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Mick: I have been attending the CAC reunions since 2000. There is no way to describe the feeling you get rubbing elbows with the legends of the business. I have met so many amazing people. Since I started going there, I have seen the likes of Steve Austin, Roddy Piper, Ricky Steamboat, Antonio Inoki, Pat Patterson, the Vachons, Hard Boiled Haggerty, Tex McKenzie, Kurt Angle, Sputnik Monroe, Larry Hennig, Harley Race, Lou Thesz, Bobby Heenan, The Crusher, Jim Cornette, JJ Dillon, Nick Bockwinkel, Terry Funk, The Fabulous Moolah, Mae Young, Judy Grable, Stan Hansen, Tim Woods and Johnny Walker (“Mr. Wrestling” 1 & 2), Ox Baker, Superstar Graham, Jimmy Valiant, on and on and on. Hundreds of superstars. I would tell anyone who is truly passionate about the wrestling business, you NEED to attend at least once. You owe it to yourself. I would also say, don’t wait. Many of the people I just mentioned have passed away. You just never know.

Brian: As we prepare for an exciting weekend built around the memories of Bruiser Brody at the show of the year for SICW, what were your memories of Bruiser Brody?

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With Bruiser Brody, 1987

Mick: My memories of Bruiser Brody. God, so many. I was a fan of his long before I ever saw him wrestle in person. Watching him on various syndicated wrestling programs and reading about him in the magazines, I always looked forward to seeing him. When he first arrived in the AWA area, it was incredible. His aura, his mystique, his sheer presence. I don’t know if I have ever seen a feud to match the one he had with Jerry Blackwell. In 1986, I had the tremendous honor of doing two television interviews with him at a show in Winnipeg, Canada. Bruiser main evented against the guy I know many fans in this area are very familiar with, “Bulldog” Bob Brown. Their match was a war and spilled out into the crowd. Even though I had been announcing for a couple years at that point, Brody was my first “big time” interview, and needless to say I was initially scared to death. But he spoke with me beforehand, laid down a few guidelines, and the promos went perfectly. When he thanked me for a job well done, I felt as if I had truly arrived as an announcer in the wrestling business. I will never forget that.

Brian: Since AWA has closed doors you have stayed active in the world of pro wrestling. Please tell the fans what you have been up?

Mick: During the time frame that the AWA was shutting down, I left there and became host of a four-hour wrestling block in the Twin Cities called “Saturday Night at Ringside.” Joe Pedicino and Paul Heyman were instrumental in getting me the job. Besides carrying NWA Worldwide, World Class, Pro Wrestling This Week, and Windy City Wrestling, I incorporated localized tie-ins for independent wrestling shows, brought in both local and national wrestlers, created angles and storylines, did trivia contests, answered viewer questions, and had fans appear as a “Ringsider of the Week.” In fact, the famous lady wrestler “ODB” was a “Ringsider” on my program at the age of 8 !!

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On the set of “Saturday Night at Ringside,” with Stan Kowalski, Baron Von Raschke, Larry Hennig, Al DeRusha, Wally Karbo and Mad Dog Vachon (1990.)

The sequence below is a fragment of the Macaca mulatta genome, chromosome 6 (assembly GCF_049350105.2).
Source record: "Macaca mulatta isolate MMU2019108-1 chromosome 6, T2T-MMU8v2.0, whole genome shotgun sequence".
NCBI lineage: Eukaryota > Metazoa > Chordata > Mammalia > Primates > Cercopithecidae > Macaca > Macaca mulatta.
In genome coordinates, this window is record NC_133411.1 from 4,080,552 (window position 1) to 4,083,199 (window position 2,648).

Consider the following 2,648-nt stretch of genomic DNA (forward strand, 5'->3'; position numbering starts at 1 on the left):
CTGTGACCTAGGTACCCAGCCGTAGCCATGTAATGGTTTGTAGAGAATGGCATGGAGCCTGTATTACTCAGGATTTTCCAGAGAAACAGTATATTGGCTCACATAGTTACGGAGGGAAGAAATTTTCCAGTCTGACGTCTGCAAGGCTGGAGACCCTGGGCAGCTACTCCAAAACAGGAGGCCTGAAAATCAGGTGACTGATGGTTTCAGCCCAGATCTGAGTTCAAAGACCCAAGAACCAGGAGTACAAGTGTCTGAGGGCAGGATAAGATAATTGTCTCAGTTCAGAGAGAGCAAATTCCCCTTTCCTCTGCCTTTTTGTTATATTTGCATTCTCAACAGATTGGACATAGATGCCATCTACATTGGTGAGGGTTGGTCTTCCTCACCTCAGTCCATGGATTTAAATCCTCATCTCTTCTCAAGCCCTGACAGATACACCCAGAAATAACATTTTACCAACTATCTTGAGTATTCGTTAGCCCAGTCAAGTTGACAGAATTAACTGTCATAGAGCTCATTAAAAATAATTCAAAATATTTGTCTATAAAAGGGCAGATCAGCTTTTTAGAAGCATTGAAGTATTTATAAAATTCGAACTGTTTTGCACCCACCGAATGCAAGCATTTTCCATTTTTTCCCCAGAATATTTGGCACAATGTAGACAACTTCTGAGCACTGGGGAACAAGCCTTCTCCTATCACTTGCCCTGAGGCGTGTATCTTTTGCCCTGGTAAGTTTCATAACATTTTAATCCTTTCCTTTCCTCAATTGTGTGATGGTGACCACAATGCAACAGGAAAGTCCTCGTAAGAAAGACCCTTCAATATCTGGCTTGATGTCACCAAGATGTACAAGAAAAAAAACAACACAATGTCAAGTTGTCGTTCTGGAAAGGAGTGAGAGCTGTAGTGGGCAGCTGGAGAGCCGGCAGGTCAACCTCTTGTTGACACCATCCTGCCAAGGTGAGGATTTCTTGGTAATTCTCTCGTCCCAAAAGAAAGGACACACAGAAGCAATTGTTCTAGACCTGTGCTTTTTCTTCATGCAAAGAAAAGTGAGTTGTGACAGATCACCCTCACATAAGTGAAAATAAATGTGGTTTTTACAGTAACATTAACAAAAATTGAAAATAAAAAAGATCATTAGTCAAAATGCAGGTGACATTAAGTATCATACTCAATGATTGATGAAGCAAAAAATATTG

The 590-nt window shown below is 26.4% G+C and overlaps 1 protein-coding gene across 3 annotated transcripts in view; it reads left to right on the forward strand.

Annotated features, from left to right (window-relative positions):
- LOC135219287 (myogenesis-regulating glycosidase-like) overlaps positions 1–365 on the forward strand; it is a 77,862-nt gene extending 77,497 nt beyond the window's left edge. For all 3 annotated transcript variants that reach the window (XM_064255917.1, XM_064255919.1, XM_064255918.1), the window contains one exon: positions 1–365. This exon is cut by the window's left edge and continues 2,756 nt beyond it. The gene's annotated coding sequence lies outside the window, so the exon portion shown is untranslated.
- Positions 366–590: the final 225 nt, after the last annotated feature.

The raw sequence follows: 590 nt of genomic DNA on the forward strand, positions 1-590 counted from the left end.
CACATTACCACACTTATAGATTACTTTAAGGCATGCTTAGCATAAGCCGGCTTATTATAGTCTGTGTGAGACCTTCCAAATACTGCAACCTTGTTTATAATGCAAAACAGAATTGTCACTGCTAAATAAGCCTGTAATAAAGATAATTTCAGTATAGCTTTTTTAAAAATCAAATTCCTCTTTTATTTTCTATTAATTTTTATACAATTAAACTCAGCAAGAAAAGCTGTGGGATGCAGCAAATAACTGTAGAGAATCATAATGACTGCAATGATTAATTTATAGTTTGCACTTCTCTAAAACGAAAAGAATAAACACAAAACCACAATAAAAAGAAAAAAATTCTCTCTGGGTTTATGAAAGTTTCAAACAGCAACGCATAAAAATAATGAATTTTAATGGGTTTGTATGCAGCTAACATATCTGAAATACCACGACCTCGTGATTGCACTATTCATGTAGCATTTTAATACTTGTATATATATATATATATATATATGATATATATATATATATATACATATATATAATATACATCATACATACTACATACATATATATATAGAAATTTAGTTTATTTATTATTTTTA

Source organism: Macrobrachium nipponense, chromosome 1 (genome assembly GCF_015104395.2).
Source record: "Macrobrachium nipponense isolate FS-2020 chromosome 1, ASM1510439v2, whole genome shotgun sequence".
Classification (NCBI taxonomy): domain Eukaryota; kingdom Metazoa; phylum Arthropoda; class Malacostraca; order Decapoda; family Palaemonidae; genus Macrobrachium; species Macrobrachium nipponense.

I have worked for the American Wrestling Federation “Warriors of Wrestling” under the direction of Sgt. Slaughter and Tito Santana; I have done television for literally dozens of independent promotions in the United States, Canada, and Australia. For the past 17 years, I have been lead booker and TV host for Ed Hellier’s Steel Domain Wrestling, based out of Minnesota.

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Hosting Steel Domain’s “Championship Wrestling from the Twin Cities” program with promoter Ed Hellier, 2015.

In the early days, SDW had future world champions C.M. Punk, Adam Pearce, Colt Cabana, Ken Anderson, Shawn Daivari, and Austin Aries on the roster AT THE SAME TIME!!!

Brian: Mick, thank you so much for taking the time with Missouri Wrestling Revival and we look forward to seeing you at SICW’s Bruiser Brody memorial event that starts with the 3:30 Q and A. Do you have anything that you would like to mention as we end this interview and prepare for such an exciting weekend?

Mick: I would like to extend my most sincere thanks to you for the opportunity to share part of my story, and to Herb Simmons and Larry Matysik for inviting this old AWA guy to such a wonderful event!!

hss

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2010 MWR Lifetime Achievement Award recipient Mike Chapman

Posted by flairwhoooooo on January 1, 2011

History should
be studied
because it
is essential to
individuals and
to society, and
because it
harbors beauty.

Pro Wrestling fans are passionate about their love of the drama and action inside the squared circle. In a sport where the desire for us, the fans to know more about our heroes and villains more than ever, we are very fortunate to have websites, shoot interviews, movies and documentaries to fall back on.

Growing up I dreamed of a Hall of Fame for the stars that I saw in publications such as Pro Wrestling Illustrated. Wrestling needed a Hall of Fame just as baseball has Cooperstown New York and the NFL Canton Ohio. Sure, many magazines had a Hall of Fame on paper but I wanted more. I wanted to see the championship belts, photos and posters from past shows.

To be honest, coming from a boom time for pro wrestling in the 80’s with “Rock and Wrestling”, I still lived in a small town in the Midwest where there were still many that did not understand my love for wrestling. I thought that if a Hall of Fame was to exist I would have to make my way to New York or California to see such a wonderful museum.